Monday, 15 September 2014

Species of the Week: Cuttlefish

These charismatic cephalopods have got to be my favourite marine invertebrate. I like bizarre creatures, and the cuttlefish is most certainly bizarre with its colour-changing abilities and W-shaped pupils.
Though most species are small, one amazing species can grow to 50cm long! Quite a whopper. What's more, they have one of the largest brain-to-body size ratios of any invertebrate.

An Australian Giant Cuttlefish, Sepia apama, the largest cuttlefish on Earth!

They have 10 tentacles, 2 of which are long and have a pad of powerful suckers. These are the feeding tentacles, and are used to grab prey such as crabs or fish. Once a prey item has been captured, it is paralyzed using venom in its hard beak, then eaten.
Cuttlefish can move very fast when they want to. They have flaps of skin on the sides of their body, and by undulating these flaps, the individual will be propelled forward. They also have a tube called a siphon near their head, which jets out water, allowing for quick bursts of speed.
The 'cuttle' part of the creature's name comes from the Old English name for the cuttlefish: 'cudele', which may derive from the Old Norse word 'koddi', meaning cushion, and the Middle Low German 'kudel', meaning pouch.
A porous, hard cuttlebone - the remains of an ancestral shell - is found in the center of its body. By changing the gas-to-liquid ratio inside the cuttlebone, it can regulate its buoyancy.

 A cuttlebone.

Cuttlefish blood is not red like ours. Instead, it is a curious blue-green color. This is because these creatures have the protein hemocyanin, which is full of copper, instead of red, iron-containing hemoglobin. This strangely colored blood is pumped around the body by not 1, but 3 hearts! 2 hearts pump blood to a pair of gills, and the other heart pumps blood to the remaining parts of the body.
Perhaps the most interesting thing about cuttlefish is their ability to change colour at will to match its surroundings. In fact, these cephalopods are better at colour changing than the more famous chameleons. But how on Earth do Cuttlefish achieve this? They have red, brown, black, yellow, and red pigmented chromatophores, all of them in different layers of the skin. Each pigment is surrounded by an elastic sac, which can be controlled using muscles. By opening or closing the sac around certain pigments, the cuttlefish can show different levels of the different colours.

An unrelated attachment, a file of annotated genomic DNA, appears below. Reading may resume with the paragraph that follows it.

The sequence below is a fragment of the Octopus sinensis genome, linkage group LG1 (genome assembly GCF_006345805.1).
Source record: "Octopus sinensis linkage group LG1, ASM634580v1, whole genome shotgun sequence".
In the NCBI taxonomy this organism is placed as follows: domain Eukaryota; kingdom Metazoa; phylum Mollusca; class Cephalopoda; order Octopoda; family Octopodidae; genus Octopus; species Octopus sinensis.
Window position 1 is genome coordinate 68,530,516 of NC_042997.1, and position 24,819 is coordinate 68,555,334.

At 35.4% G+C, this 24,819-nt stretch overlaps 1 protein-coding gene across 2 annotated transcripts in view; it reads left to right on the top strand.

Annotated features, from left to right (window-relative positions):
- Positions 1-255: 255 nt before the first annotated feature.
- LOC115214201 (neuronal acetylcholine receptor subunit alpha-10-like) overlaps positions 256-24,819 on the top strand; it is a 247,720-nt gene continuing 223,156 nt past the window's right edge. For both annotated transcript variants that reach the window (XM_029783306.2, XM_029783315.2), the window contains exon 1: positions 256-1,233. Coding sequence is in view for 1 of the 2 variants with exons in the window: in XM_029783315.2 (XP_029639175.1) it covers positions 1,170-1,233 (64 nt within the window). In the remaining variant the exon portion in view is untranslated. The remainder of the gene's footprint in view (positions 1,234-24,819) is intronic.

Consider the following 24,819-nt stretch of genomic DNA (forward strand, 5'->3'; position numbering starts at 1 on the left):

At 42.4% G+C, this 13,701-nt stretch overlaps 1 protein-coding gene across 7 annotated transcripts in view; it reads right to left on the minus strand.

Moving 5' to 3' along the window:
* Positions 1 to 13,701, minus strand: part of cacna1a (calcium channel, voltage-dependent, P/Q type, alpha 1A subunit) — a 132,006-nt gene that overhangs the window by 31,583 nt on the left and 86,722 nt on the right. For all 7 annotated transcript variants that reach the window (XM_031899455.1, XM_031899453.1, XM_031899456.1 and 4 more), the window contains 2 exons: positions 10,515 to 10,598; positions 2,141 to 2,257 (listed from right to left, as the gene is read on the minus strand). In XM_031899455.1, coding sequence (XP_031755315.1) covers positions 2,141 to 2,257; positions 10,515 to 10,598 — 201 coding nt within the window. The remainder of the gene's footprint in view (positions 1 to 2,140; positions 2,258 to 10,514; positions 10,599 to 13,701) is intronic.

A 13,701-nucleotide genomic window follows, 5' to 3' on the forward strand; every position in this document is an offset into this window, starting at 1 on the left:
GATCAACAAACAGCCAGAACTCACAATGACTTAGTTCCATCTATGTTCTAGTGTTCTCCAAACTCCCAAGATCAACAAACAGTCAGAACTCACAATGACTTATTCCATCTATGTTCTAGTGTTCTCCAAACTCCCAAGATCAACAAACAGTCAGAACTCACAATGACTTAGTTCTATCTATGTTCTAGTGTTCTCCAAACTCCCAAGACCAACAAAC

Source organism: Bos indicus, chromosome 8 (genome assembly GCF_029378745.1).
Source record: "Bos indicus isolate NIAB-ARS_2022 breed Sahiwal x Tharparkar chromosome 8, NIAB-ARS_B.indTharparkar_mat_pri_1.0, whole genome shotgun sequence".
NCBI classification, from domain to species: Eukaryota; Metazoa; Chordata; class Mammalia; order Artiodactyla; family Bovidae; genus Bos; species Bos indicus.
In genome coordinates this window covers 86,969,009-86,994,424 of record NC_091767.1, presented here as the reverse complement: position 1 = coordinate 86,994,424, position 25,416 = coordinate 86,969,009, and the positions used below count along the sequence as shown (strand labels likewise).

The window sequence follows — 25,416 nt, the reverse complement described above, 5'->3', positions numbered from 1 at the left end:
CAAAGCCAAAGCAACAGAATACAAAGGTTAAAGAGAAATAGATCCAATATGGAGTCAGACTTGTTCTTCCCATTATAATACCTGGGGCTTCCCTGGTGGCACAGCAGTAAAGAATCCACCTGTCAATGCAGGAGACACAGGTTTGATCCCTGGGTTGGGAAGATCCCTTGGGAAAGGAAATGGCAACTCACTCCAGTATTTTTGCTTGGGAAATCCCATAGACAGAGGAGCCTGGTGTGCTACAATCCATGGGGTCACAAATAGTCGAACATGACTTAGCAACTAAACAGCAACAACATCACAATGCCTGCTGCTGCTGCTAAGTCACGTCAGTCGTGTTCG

But the Cuttlefish does not stop there with its amazing mimicry. It does not just mimic the colour of its environment, but the texture! It does this by using bands of circular muscles to force pockets of water up against the skin, forming little lumps and nodes. 

 This tiny Cuttlefish is perfectly camouflaged against these pebbles and shells.

This stunning Flamboyant Cuttlefish (Metasepia pfefferi) exhibits its ability to change its skin texture. In this picture you can see that it has used this ability to form large flaps of skin on its body.

During the breeding season, all the males in the area will crowd together and threaten each other using either bright colors or by swimming at each other, or both. Eventually all but one dominant male will back down, and the remaining individual is free to mate with all females in the area. He does so by using a specialized tentacle to insert a sperm sack into an opening close to the female's beak. A few hours later, she will begin to lay her eggs. The male will guard her valiantly while she does so. If any large males try to interrupt, the guarding male will threaten them with the methods mentioned above. If this fails, he will attempt to bite the rivals and inject paralyzing venom into them. Not all intruding males attempt the head-on approach, though. Some camouflage themselves as a harmless female so that they can sneak past the guarding male and quickly mate with the female. The round eggs are inserted onto rocks, coral, seaweed, or sea grass. The female will die shortly after mating and laying eggs. She will mate only once in her short life.

A pair of Cuttlefish mate.

  Some washed ashore Cuttlefish eggs, looking rather like grapes.

Over time, the eggs will become transparent, and the baby Cuttlefish can be seen inside. Sometimes the egg is so large for an individual that it can swim around inside it. Even at this stage they have fully developed W-shaped pupils. There is even evidence to suggest that as an adult, the Cuttlefish will prefer to prey upon creatures that it saw as a baby from its transparent egg! When the babies hatch, they will feed upon small shrimps.

A newly hatched juvenile besides an unhatched egg.

A Cuttlefish's strange pupil, looking rather like a black mustache!

I hope that you have enjoyed this week's post. Cuttlefish really are amazing little creatures!

Until next time, keep on the wild side!


  1. Thank you so much for these pictures! Going diving soon at South West Rocks and hoping to see cuttlefish eggs in Fish Rocks Cave if this is the right time of year. Love cuttlefish.

  2. Hey great article on the cuttlefish - they are smart creatures!
    Check out my youtube video of a freedive with a friendly cuttlefish!

    You can also see the rest of my channel "Ocean Chan"